In March 2018, the SamSam ransomware ravaged Atlanta’s computer systems, bringing many city services to a halt. This wasn’t the first time hackers used this ransomware to wreak havoc and it won’t be the last. Learn how SamSam differs from most other ransomware.
Many city workers and citizens in Atlanta, Georgia, won’t soon forget March 22, 2018. On that day ransomware shut down many of the city’s online services and even some government offices. The culprit was a ransomware variant known as SamSam.
This was not the first time SamSam struck in 2018. In February, it forced the Colorado Department of Transportation to shut down 2,000 computers. A month earlier, SamSam stopped city services in Farmington, New Mexico as well as halted healthcare systems at Adams Memorial Hospital and Hancock Health in Indiana.
The cybercriminals behind the SamSam attacks are not just targeting government and healthcare organizations. They are also attacking businesses, including an unnamed industrial control systems (ICS) company in January 2018.
Unfortunately, security experts believe that the SamSam attacks will continue because they are bringing in big bucks. Hancock Health paid $55,000 (USD) to get its files and systems back. And it wasn’t the only organization to give into the hackers’ demands. One Bitcoin account that hackers set up to accept ransom payments had a balance of more than $325,000 in the month of January 2018 alone. Plus, they likely have set up other Bitcoin accounts for that purpose.
Since SamSam is here to stay, it is a good idea to know how this ransomware works. Armed with this knowledge, you can better defend your business so that it does not become the next victim.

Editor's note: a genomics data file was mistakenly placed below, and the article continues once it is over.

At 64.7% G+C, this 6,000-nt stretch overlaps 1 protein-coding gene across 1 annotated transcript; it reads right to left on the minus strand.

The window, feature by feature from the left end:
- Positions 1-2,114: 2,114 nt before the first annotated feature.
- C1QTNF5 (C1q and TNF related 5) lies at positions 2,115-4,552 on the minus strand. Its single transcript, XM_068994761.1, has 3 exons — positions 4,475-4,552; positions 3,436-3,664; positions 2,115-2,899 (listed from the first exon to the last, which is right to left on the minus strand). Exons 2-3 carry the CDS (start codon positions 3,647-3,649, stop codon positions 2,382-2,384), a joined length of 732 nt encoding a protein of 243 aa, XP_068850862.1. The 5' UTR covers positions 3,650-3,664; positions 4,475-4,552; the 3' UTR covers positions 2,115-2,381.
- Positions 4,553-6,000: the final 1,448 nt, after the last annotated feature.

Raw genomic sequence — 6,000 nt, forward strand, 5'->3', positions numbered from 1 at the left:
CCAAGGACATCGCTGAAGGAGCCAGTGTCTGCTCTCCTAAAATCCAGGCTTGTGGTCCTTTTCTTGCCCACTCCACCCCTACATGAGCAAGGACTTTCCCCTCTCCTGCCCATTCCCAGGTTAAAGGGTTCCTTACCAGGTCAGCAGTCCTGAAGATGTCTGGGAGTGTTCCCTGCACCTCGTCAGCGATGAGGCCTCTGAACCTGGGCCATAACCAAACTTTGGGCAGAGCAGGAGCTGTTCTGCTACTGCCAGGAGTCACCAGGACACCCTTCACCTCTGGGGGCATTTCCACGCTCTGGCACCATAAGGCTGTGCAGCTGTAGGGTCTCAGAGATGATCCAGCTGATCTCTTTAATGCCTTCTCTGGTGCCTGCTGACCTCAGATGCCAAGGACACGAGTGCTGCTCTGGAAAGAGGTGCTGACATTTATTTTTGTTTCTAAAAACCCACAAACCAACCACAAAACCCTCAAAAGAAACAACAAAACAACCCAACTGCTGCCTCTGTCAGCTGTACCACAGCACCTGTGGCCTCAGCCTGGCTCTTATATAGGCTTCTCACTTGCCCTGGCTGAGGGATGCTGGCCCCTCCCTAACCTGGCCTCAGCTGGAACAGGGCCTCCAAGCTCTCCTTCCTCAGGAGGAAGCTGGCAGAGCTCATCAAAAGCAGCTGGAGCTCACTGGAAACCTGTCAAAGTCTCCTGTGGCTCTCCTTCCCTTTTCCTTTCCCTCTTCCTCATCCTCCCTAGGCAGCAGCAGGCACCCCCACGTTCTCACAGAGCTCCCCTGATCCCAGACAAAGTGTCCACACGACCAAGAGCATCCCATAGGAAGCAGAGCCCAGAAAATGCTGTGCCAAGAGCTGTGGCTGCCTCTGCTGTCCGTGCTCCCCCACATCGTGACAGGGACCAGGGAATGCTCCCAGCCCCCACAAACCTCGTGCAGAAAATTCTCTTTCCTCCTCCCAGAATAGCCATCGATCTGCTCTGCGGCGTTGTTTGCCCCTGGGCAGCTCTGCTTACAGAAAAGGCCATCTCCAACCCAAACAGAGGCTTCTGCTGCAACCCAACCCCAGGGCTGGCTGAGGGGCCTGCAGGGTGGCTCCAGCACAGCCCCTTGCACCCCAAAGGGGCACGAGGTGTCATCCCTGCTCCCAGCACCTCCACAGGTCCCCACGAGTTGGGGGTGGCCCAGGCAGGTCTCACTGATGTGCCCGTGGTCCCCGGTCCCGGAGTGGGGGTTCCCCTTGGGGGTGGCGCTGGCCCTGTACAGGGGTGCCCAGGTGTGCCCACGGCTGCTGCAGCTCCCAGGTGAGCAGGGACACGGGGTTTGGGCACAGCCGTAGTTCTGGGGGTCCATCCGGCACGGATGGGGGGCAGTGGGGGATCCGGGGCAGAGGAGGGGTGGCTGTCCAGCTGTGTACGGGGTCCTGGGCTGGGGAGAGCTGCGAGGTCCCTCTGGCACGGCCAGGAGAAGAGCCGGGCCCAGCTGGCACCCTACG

How SamSam Differs from Most Ransomware
To spread ransomware, cybercriminals often send out phishing emails. These emails use a convincing pretense to lure recipients into performing an action, such as clicking a link or opening an attachment. If the recipients fall for the ruse, their computers will likely become infected with ransomware.
In contrast, cybercriminals use organizations’ servers to spread SamSam. This is achieved by exploiting:
Once the hackers have control of a company’s server, they install SamSam. This ransomware does not immediately start encrypting files, though. Instead, it finds, infiltrates, and installs itself on more computers in the network. In other words, it is self-spreading ransomware. After SamSam has been installed on machines throughout the network, cybercriminals run batch scripts to execute the encryption code in the ransomware and present the victim with a ransom note.
Ways to Avoid Becoming the Next Victim
The best defense against SamSam is a good offense. Taking several precautions can go a long way in preventing an infection:
We can analyze your IT environment and make specific recommendations on how to protect your business against SamSam and other types of ransomware. Together, we can develop a comprehensive plan that will help keep your business from becoming the next ransomware victim.